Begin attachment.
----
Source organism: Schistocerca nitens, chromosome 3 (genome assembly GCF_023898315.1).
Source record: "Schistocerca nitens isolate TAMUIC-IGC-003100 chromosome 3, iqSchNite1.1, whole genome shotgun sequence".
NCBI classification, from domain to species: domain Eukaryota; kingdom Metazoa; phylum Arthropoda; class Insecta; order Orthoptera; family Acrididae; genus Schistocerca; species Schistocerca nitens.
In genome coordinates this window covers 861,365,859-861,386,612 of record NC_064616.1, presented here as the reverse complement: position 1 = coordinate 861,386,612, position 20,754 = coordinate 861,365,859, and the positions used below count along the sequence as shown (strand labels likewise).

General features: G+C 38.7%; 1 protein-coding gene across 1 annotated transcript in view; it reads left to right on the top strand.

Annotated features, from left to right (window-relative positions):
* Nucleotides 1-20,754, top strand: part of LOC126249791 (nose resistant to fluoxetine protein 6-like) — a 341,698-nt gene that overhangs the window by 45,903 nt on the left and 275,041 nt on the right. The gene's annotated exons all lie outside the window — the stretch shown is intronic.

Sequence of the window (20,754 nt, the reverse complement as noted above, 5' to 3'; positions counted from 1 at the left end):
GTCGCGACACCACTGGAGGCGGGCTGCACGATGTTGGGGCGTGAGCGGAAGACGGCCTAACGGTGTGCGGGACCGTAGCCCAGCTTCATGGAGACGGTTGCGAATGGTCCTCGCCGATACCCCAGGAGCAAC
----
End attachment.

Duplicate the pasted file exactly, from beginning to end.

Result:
Source organism: Schistocerca nitens, chromosome 3 (genome assembly GCF_023898315.1).
Source record: "Schistocerca nitens isolate TAMUIC-IGC-003100 chromosome 3, iqSchNite1.1, whole genome shotgun sequence".
NCBI classification, from domain to species: domain Eukaryota; kingdom Metazoa; phylum Arthropoda; class Insecta; order Orthoptera; family Acrididae; genus Schistocerca; species Schistocerca nitens.
In genome coordinates this window covers 861,365,859-861,386,612 of record NC_064616.1, presented here as the reverse complement: position 1 = coordinate 861,386,612, position 20,754 = coordinate 861,365,859, and the positions used below count along the sequence as shown (strand labels likewise).

General features: G+C 38.7%; 1 protein-coding gene across 1 annotated transcript in view; it reads left to right on the top strand.

Annotated features, from left to right (window-relative positions):
* Nucleotides 1-20,754, top strand: part of LOC126249791 (nose resistant to fluoxetine protein 6-like) — a 341,698-nt gene that overhangs the window by 45,903 nt on the left and 275,041 nt on the right. The gene's annotated exons all lie outside the window — the stretch shown is intronic.

Sequence of the window (20,754 nt, the reverse complement as noted above, 5' to 3'; positions counted from 1 at the left end):
GTCGCGACACCACTGGAGGCGGGCTGCACGATGTTGGGGCGTGAGCGGAAGACGGCCTAACGGTGTGCGGGACCGTAGCCCAGCTTCATGGAGACGGTTGCGAATGGTCCTCGCCGATACCCCAGGAGCAAC